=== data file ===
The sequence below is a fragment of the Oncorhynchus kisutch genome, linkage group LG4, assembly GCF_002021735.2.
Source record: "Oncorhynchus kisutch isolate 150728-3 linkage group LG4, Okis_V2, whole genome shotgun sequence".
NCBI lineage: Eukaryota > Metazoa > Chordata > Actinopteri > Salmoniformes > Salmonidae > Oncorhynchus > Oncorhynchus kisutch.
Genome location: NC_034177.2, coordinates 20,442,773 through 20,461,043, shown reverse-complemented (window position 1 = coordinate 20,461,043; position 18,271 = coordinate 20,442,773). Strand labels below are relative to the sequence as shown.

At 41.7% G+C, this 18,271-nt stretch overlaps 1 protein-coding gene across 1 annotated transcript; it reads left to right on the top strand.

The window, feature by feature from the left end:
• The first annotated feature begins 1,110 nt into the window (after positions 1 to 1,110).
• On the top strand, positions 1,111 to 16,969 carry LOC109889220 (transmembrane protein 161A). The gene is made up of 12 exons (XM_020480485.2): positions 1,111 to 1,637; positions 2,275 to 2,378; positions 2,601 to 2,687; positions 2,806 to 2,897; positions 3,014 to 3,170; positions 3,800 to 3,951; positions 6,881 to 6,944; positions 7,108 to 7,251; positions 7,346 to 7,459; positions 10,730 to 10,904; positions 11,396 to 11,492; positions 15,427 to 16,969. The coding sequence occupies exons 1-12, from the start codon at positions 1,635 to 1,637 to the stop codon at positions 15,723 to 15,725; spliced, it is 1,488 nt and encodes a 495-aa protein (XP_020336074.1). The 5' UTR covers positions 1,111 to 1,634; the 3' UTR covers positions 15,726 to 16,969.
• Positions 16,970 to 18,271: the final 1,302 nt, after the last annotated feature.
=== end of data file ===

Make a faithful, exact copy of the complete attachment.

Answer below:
The sequence below is a fragment of the Oncorhynchus kisutch genome, linkage group LG4, assembly GCF_002021735.2.
Source record: "Oncorhynchus kisutch isolate 150728-3 linkage group LG4, Okis_V2, whole genome shotgun sequence".
NCBI lineage: Eukaryota > Metazoa > Chordata > Actinopteri > Salmoniformes > Salmonidae > Oncorhynchus > Oncorhynchus kisutch.
Genome location: NC_034177.2, coordinates 20,442,773 through 20,461,043, shown reverse-complemented (window position 1 = coordinate 20,461,043; position 18,271 = coordinate 20,442,773). Strand labels below are relative to the sequence as shown.

At 41.7% G+C, this 18,271-nt stretch overlaps 1 protein-coding gene across 1 annotated transcript; it reads left to right on the top strand.

The window, feature by feature from the left end:
• The first annotated feature begins 1,110 nt into the window (after positions 1 to 1,110).
• On the top strand, positions 1,111 to 16,969 carry LOC109889220 (transmembrane protein 161A). The gene is made up of 12 exons (XM_020480485.2): positions 1,111 to 1,637; positions 2,275 to 2,378; positions 2,601 to 2,687; positions 2,806 to 2,897; positions 3,014 to 3,170; positions 3,800 to 3,951; positions 6,881 to 6,944; positions 7,108 to 7,251; positions 7,346 to 7,459; positions 10,730 to 10,904; positions 11,396 to 11,492; positions 15,427 to 16,969. The coding sequence occupies exons 1-12, from the start codon at positions 1,635 to 1,637 to the stop codon at positions 15,723 to 15,725; spliced, it is 1,488 nt and encodes a 495-aa protein (XP_020336074.1). The 5' UTR covers positions 1,111 to 1,634; the 3' UTR covers positions 15,726 to 16,969.
• Positions 16,970 to 18,271: the final 1,302 nt, after the last annotated feature.